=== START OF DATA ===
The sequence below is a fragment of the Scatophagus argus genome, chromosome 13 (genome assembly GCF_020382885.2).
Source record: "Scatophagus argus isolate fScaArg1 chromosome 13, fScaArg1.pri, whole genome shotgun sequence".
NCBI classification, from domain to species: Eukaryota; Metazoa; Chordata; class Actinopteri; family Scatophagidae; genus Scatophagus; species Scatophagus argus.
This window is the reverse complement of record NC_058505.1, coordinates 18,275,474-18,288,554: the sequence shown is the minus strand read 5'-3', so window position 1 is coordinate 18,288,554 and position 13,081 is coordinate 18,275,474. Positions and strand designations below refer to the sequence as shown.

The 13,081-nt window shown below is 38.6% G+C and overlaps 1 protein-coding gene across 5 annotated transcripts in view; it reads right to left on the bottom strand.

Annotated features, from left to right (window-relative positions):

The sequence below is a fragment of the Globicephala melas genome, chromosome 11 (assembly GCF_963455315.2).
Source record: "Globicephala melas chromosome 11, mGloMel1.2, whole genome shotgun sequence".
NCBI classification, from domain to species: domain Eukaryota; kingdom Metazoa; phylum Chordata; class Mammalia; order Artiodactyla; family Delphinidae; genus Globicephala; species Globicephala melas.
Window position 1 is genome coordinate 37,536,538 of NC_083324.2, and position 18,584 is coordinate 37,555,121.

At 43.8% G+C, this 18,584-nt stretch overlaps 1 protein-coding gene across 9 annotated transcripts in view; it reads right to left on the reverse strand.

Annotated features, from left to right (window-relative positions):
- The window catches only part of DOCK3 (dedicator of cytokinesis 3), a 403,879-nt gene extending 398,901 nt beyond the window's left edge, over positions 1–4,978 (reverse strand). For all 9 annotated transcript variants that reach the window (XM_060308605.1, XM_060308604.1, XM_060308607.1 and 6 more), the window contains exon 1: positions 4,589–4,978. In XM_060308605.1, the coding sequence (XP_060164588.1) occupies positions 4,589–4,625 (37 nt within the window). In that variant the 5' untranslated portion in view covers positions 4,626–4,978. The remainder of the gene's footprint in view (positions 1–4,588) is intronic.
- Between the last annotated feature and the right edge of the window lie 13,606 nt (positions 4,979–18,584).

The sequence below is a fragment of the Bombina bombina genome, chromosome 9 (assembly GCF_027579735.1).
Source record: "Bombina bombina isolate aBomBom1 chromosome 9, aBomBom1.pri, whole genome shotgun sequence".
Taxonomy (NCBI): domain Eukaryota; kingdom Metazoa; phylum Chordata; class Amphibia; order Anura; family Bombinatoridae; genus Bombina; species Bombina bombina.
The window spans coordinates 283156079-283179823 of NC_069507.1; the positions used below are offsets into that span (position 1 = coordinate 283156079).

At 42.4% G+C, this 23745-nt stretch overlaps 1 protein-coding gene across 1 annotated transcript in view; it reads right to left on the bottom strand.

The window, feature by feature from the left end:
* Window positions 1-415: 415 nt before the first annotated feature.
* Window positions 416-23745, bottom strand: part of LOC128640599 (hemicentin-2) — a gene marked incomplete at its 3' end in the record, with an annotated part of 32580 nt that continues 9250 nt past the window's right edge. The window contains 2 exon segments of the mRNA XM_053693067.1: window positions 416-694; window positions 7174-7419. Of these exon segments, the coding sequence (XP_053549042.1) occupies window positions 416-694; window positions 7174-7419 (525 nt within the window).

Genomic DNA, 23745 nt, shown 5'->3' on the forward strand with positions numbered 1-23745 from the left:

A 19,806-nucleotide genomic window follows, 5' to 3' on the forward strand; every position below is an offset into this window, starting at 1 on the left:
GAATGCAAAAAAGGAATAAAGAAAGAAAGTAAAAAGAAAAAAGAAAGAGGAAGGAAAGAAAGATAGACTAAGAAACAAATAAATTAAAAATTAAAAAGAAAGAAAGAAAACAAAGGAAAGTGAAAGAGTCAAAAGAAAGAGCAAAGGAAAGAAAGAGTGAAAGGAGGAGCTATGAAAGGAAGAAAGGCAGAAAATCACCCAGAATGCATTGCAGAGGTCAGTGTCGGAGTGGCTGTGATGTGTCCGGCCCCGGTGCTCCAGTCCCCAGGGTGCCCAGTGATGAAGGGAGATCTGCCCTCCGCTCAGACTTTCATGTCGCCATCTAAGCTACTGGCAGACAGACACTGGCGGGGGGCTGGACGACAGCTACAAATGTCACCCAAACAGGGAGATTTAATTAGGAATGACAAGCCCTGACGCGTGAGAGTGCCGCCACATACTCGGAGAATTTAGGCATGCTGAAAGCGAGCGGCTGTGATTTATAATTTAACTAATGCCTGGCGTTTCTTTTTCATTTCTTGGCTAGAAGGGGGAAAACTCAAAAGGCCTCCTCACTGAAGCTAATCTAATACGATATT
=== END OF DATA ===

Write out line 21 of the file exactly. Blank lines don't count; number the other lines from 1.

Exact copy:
* Window positions 1-415: 415 nt before the first annotated feature.